The tragic Boston Marathon bombings have generated powerful conversations about homegrown terrorism versus attacks by foreigners. About how easy it is to jump to conclusions in the wake of disaster, and about how difficult it is these days to feel truly safe.
I wonder, then, if this isn't the perfect weekend to attend one of a series of forums related to the controversial National Defense Authorization Act, the military spending bill that includes a provision allowing the executive branch to detain US citizens indefintely and without due process.
Last year, this provision drew the ire of high-profile journalists like Noam Chomsky, Daniel Ellsberg, and Chris Hedges, as well as several state governments. Just last week, for example, the California Assembly's Public Safety Committee unanimously approved a bill that would nullify any federal law (such as the NDAA) that authorizes infinite detention in violation of habeus corpus.
From Assemblyman Tim Donnelly, the Republican who sponsored the bill:
“The NDAA gives the executive branch—under not only President Obama,
but also every future president—unprecedented power to detain US
citizens without due process. This runs counter to the very principles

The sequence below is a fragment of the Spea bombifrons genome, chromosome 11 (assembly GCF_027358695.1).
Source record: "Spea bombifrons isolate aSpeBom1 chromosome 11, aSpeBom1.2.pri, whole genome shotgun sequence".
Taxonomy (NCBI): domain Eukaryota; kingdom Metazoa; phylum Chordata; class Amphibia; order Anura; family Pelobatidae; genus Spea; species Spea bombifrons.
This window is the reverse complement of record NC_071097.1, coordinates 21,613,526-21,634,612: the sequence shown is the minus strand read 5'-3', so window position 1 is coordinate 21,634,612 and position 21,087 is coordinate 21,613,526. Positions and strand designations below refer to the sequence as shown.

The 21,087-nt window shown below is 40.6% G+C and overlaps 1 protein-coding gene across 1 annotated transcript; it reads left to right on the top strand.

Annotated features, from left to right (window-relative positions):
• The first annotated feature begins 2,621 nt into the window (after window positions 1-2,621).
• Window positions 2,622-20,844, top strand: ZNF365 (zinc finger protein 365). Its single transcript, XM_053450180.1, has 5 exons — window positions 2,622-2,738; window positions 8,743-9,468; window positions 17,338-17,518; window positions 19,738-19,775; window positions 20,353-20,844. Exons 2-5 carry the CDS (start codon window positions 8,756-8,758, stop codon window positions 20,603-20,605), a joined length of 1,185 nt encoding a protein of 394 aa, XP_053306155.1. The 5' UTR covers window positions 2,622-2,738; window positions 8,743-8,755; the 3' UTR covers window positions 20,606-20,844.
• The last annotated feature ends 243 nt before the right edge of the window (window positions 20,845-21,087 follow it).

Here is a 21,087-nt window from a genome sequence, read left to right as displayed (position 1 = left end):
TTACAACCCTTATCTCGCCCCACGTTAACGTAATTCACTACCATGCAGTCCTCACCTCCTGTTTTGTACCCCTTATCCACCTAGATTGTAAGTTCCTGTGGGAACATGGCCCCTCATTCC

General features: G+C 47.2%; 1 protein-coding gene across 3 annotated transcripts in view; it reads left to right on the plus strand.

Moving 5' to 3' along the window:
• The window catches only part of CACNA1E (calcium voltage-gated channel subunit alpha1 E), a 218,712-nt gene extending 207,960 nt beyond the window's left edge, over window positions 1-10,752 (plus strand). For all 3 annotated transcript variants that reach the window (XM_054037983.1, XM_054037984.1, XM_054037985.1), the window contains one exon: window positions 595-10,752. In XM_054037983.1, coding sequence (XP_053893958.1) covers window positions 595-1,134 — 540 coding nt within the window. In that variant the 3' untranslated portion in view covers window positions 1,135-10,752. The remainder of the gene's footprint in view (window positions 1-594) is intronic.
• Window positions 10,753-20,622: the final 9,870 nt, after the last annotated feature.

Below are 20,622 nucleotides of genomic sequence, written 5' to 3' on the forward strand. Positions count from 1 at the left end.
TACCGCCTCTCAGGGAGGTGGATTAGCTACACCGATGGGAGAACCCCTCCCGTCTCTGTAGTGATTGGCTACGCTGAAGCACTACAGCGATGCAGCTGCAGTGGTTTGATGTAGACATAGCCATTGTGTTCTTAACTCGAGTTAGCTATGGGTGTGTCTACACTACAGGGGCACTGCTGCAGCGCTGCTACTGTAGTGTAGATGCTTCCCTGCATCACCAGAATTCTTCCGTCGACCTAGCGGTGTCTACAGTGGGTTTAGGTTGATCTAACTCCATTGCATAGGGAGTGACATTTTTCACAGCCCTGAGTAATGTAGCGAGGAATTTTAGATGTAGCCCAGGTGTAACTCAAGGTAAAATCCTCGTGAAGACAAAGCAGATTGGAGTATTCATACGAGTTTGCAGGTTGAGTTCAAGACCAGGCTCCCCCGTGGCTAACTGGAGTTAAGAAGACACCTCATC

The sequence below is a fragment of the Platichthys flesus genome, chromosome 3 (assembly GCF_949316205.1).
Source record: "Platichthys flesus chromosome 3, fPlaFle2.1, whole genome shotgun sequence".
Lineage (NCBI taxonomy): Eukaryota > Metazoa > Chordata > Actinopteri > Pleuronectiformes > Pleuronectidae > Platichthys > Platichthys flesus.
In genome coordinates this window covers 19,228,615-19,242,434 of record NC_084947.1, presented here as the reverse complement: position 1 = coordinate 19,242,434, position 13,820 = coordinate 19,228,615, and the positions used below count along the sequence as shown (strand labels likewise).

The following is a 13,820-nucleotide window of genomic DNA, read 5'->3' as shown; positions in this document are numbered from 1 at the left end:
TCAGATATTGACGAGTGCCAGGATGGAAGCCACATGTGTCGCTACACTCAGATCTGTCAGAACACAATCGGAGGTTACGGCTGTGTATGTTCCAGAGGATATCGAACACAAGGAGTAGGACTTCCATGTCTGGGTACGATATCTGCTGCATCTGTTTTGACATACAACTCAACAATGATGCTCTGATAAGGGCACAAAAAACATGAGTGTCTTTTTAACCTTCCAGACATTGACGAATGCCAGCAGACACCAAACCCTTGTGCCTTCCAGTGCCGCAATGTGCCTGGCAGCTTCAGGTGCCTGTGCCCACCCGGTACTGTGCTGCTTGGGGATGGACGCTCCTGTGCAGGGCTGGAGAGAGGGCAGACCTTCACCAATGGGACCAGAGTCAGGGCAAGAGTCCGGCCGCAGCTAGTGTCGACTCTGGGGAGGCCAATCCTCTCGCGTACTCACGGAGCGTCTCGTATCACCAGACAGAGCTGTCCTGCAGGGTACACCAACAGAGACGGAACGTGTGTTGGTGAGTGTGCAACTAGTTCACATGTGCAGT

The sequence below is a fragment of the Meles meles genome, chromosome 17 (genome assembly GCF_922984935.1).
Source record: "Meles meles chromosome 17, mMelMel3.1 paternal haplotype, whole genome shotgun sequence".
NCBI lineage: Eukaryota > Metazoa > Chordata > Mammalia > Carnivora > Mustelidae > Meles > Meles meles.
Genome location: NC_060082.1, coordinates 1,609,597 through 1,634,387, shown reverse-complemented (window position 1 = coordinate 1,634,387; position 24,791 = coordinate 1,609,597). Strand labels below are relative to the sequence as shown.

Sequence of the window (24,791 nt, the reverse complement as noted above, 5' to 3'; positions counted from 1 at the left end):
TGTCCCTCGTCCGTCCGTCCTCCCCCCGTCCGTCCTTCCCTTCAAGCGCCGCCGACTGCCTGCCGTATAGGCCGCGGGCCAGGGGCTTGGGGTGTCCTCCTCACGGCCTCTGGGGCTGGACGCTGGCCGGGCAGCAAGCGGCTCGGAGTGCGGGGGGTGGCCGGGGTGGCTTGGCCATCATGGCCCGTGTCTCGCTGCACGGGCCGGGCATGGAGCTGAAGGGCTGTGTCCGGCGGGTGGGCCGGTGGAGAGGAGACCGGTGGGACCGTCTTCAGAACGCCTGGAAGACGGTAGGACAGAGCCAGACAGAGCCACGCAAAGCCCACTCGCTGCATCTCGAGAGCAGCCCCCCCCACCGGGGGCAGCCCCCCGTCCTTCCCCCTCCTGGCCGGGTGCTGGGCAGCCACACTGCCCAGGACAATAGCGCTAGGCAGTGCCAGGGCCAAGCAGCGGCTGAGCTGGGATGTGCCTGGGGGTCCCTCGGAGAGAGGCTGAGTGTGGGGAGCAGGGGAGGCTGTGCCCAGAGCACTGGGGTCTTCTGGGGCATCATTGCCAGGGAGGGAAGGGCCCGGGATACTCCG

that make America great, and violates our nation’s commitment to the
rule of law,” said Assemblyman Donnelly.
He continued, “We have a moral duty to protect Californians from the
disastrous consequences made possible by NDAA. When Constitutional
protections are ignored, racist hysteria allows vulnerable groups to be
targeted. It was not long ago we memorialized the tragedy of Japanese
American internment camps on the floor of the California State Assembly.
I am grateful for today’s committee vote, which shows Californians that
their representatives are serious about ensuring similar violations of
freedom and human rights abuses never happen again within our State.”
The NDAA is currently in court -- the US Court of Appeals for the 2nd Circuit in Manhattan, to be precise -- and a decision is expected in June.
But now -- when tempers are hot and fear is in the air -- is when scary laws that violate our civil liberties get pushed through without thorough examination. Now is the time to educate yourself about how the US government actually deals with terror suspects. Now is the time to consider how much you're willing to accept or ignore in the name of public safety.
With that in mind, here are the dates and times for this weekend's NDAA forums, which will include talks from Debra Sweet, national spokesperson for the NY-based The World Can't Wait and Michael Figura of the Bill of Rights Defense Committee: